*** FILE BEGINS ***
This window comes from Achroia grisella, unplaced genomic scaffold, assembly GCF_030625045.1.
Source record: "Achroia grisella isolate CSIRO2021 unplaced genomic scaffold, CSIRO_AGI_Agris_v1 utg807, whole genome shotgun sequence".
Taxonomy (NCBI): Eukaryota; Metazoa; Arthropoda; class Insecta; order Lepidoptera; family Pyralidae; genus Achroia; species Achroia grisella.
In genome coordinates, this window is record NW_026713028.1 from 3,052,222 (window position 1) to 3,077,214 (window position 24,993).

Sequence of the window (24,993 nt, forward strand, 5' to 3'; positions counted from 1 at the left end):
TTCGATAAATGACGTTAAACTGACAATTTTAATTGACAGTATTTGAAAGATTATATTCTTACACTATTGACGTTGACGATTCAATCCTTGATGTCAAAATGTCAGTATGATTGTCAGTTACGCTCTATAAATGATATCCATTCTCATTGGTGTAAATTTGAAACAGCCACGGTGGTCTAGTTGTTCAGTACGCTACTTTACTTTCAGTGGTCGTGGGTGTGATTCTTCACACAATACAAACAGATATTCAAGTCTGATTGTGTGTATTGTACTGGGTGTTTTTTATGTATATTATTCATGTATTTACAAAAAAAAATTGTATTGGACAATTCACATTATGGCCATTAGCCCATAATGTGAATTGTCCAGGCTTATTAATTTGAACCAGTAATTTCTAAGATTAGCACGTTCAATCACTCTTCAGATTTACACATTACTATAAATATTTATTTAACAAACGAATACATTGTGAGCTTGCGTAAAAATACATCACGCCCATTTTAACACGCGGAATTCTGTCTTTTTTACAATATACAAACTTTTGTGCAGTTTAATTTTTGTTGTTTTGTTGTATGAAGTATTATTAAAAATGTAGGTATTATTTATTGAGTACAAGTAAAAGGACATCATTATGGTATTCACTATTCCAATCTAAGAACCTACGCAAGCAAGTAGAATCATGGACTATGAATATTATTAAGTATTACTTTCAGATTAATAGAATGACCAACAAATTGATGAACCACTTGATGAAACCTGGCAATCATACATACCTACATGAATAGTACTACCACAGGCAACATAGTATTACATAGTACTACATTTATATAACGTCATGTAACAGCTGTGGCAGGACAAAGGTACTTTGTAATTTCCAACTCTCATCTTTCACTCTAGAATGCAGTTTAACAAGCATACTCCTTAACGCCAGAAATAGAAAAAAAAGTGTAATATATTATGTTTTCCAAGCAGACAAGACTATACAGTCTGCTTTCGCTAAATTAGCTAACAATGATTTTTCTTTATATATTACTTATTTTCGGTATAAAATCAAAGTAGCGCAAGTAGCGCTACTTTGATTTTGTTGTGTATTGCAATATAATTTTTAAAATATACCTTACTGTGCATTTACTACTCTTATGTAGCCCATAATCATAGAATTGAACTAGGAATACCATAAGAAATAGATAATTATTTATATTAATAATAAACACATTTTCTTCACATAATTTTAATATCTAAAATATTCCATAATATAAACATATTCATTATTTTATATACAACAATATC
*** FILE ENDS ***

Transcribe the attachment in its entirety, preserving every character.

This window comes from Achroia grisella, unplaced genomic scaffold, assembly GCF_030625045.1.
Source record: "Achroia grisella isolate CSIRO2021 unplaced genomic scaffold, CSIRO_AGI_Agris_v1 utg807, whole genome shotgun sequence".
Taxonomy (NCBI): Eukaryota; Metazoa; Arthropoda; class Insecta; order Lepidoptera; family Pyralidae; genus Achroia; species Achroia grisella.
In genome coordinates, this window is record NW_026713028.1 from 3,052,222 (window position 1) to 3,077,214 (window position 24,993).

Sequence of the window (24,993 nt, forward strand, 5' to 3'; positions counted from 1 at the left end):
TTCGATAAATGACGTTAAACTGACAATTTTAATTGACAGTATTTGAAAGATTATATTCTTACACTATTGACGTTGACGATTCAATCCTTGATGTCAAAATGTCAGTATGATTGTCAGTTACGCTCTATAAATGATATCCATTCTCATTGGTGTAAATTTGAAACAGCCACGGTGGTCTAGTTGTTCAGTACGCTACTTTACTTTCAGTGGTCGTGGGTGTGATTCTTCACACAATACAAACAGATATTCAAGTCTGATTGTGTGTATTGTACTGGGTGTTTTTTATGTATATTATTCATGTATTTACAAAAAAAAATTGTATTGGACAATTCACATTATGGCCATTAGCCCATAATGTGAATTGTCCAGGCTTATTAATTTGAACCAGTAATTTCTAAGATTAGCACGTTCAATCACTCTTCAGATTTACACATTACTATAAATATTTATTTAACAAACGAATACATTGTGAGCTTGCGTAAAAATACATCACGCCCATTTTAACACGCGGAATTCTGTCTTTTTTACAATATACAAACTTTTGTGCAGTTTAATTTTTGTTGTTTTGTTGTATGAAGTATTATTAAAAATGTAGGTATTATTTATTGAGTACAAGTAAAAGGACATCATTATGGTATTCACTATTCCAATCTAAGAACCTACGCAAGCAAGTAGAATCATGGACTATGAATATTATTAAGTATTACTTTCAGATTAATAGAATGACCAACAAATTGATGAACCACTTGATGAAACCTGGCAATCATACATACCTACATGAATAGTACTACCACAGGCAACATAGTATTACATAGTACTACATTTATATAACGTCATGTAACAGCTGTGGCAGGACAAAGGTACTTTGTAATTTCCAACTCTCATCTTTCACTCTAGAATGCAGTTTAACAAGCATACTCCTTAACGCCAGAAATAGAAAAAAAAGTGTAATATATTATGTTTTCCAAGCAGACAAGACTATACAGTCTGCTTTCGCTAAATTAGCTAACAATGATTTTTCTTTATATATTACTTATTTTCGGTATAAAATCAAAGTAGCGCAAGTAGCGCTACTTTGATTTTGTTGTGTATTGCAATATAATTTTTAAAATATACCTTACTGTGCATTTACTACTCTTATGTAGCCCATAATCATAGAATTGAACTAGGAATACCATAAGAAATAGATAATTATTTATATTAATAATAAACACATTTTCTTCACATAATTTTAATATCTAAAATATTCCATAATATAAACATATTCATTATTTTATATACAACAATATC